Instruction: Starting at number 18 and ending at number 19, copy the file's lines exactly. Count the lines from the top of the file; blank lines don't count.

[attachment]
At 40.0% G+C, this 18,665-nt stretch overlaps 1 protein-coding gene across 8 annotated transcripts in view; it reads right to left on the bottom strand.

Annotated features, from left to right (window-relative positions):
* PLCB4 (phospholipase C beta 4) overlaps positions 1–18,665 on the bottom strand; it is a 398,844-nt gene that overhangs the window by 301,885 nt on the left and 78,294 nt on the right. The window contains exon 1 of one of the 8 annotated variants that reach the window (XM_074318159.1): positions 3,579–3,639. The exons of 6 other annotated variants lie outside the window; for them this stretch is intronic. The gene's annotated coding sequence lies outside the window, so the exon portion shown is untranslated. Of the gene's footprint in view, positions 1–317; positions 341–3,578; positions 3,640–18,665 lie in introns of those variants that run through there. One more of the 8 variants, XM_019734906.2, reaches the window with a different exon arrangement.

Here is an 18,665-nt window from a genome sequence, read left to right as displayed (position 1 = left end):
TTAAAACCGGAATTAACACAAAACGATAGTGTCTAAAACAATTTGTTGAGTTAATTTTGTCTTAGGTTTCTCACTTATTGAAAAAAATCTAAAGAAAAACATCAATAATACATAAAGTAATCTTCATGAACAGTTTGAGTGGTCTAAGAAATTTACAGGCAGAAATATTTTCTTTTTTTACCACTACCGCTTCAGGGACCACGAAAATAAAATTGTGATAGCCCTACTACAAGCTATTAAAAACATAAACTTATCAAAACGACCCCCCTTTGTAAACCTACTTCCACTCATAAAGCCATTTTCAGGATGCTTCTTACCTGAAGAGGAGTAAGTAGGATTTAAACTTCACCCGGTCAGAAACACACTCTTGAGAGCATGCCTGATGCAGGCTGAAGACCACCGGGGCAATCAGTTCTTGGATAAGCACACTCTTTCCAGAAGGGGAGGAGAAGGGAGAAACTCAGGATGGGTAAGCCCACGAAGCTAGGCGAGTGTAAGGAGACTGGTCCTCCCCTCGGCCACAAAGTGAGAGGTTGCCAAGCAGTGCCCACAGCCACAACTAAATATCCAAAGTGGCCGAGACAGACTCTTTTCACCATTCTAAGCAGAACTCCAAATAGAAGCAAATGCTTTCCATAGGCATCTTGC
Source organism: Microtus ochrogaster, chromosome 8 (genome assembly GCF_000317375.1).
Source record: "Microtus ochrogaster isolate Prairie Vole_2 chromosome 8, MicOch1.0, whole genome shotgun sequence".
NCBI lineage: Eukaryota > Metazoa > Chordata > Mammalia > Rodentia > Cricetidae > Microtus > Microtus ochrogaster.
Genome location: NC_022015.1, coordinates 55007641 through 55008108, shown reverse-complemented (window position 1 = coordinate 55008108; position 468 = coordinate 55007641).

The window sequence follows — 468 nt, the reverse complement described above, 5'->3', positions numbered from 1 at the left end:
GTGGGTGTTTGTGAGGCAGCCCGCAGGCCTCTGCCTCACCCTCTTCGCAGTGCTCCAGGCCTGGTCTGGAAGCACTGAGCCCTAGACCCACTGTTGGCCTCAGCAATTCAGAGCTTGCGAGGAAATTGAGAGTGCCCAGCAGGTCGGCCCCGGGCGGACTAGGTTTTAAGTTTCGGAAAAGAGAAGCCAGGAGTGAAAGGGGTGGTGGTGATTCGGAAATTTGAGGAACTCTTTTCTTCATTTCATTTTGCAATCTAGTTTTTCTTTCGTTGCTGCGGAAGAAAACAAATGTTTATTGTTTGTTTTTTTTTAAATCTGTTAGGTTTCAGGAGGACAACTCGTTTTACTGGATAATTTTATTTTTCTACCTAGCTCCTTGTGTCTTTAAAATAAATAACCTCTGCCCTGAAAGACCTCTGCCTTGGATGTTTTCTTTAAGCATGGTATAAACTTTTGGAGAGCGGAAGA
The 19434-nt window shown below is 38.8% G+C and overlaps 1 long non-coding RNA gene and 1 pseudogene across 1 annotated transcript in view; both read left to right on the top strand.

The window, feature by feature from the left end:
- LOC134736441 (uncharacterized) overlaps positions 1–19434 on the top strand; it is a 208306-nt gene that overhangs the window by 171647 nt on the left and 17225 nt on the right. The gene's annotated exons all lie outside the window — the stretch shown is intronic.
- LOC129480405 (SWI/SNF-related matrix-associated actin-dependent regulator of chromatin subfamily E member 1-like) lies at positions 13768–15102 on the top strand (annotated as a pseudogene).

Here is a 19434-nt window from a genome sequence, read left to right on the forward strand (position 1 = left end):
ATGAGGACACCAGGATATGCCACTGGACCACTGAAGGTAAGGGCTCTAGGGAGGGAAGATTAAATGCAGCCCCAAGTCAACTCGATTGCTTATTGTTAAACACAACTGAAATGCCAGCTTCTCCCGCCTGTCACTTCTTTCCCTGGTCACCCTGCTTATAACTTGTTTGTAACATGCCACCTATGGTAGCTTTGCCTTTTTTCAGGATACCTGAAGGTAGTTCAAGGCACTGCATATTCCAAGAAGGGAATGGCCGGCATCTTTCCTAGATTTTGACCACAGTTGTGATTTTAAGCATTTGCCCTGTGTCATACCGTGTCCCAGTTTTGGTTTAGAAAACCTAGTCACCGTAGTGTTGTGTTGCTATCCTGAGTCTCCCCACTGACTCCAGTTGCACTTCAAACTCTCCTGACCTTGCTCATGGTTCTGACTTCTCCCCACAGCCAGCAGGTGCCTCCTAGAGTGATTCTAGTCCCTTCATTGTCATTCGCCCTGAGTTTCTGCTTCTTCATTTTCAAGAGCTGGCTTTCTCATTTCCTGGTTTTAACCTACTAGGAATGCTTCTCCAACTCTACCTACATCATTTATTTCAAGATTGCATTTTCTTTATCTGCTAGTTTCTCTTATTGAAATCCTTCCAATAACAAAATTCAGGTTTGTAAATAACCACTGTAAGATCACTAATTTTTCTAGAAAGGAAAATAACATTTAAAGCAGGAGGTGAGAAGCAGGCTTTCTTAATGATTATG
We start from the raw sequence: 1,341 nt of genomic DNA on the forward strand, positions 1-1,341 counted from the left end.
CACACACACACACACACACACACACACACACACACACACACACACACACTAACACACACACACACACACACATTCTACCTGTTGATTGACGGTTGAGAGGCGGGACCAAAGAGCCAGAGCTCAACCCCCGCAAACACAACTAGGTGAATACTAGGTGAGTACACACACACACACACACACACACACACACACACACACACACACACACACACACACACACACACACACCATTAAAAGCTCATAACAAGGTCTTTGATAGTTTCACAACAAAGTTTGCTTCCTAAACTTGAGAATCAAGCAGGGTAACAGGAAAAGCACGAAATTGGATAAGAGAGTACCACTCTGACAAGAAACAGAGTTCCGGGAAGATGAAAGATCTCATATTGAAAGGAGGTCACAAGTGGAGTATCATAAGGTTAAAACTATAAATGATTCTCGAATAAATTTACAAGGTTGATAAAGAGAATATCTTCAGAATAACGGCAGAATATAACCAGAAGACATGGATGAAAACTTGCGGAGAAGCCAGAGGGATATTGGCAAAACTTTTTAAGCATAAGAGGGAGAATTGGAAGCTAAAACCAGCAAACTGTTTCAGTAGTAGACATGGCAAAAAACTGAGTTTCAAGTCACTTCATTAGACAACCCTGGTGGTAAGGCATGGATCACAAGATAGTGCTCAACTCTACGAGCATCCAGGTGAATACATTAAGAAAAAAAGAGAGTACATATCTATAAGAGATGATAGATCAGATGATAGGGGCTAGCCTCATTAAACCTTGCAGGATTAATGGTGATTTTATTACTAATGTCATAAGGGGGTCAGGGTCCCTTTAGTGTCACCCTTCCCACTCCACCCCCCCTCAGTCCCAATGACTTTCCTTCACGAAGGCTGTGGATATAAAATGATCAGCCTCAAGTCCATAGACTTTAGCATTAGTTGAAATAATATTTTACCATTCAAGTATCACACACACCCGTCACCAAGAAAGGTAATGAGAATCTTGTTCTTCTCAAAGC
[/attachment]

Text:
We start from the raw sequence: 1,341 nt of genomic DNA on the forward strand, positions 1-1,341 counted from the left end.
CACACACACACACACACACACACACACACACACACACACACACACACACTAACACACACACACACACACACATTCTACCTGTTGATTGACGGTTGAGAGGCGGGACCAAAGAGCCAGAGCTCAACCCCCGCAAACACAACTAGGTGAATACTAGGTGAGTACACACACACACACACACACACACACACACACACACACACACACACACACACACACACACACACACACCATTAAAAGCTCATAACAAGGTCTTTGATAGTTTCACAACAAAGTTTGCTTCCTAAACTTGAGAATCAAGCAGGGTAACAGGAAAAGCACGAAATTGGATAAGAGAGTACCACTCTGACAAGAAACAGAGTTCCGGGAAGATGAAAGATCTCATATTGAAAGGAGGTCACAAGTGGAGTATCATAAGGTTAAAACTATAAATGATTCTCGAATAAATTTACAAGGTTGATAAAGAGAATATCTTCAGAATAACGGCAGAATATAACCAGAAGACATGGATGAAAACTTGCGGAGAAGCCAGAGGGATATTGGCAAAACTTTTTAAGCATAAGAGGGAGAATTGGAAGCTAAAACCAGCAAACTGTTTCAGTAGTAGACATGGCAAAAAACTGAGTTTCAAGTCACTTCATTAGACAACCCTGGTGGTAAGGCATGGATCACAAGATAGTGCTCAACTCTACGAGCATCCAGGTGAATACATTAAGAAAAAAAGAGAGTACATATCTATAAGAGATGATAGATCAGATGATAGGGGCTAGCCTCATTAAACCTTGCAGGATTAATGGTGATTTTATTACTAATGTCATAAGGGGGTCAGGGTCCCTTTAGTGTCACCCTTCCCACTCCACCCCCCCTCAGTCCCAATGACTTTCCTTCACGAAGGCTGTGGATATAAAATGATCAGCCTCAAGTCCATAGACTTTAGCATTAGTTGAAATAATATTTTACCATTCAAGTATCACACACACCCGTCACCAAGAAAGGTAATGAGAATCTTGTTCTTCTCAAAGC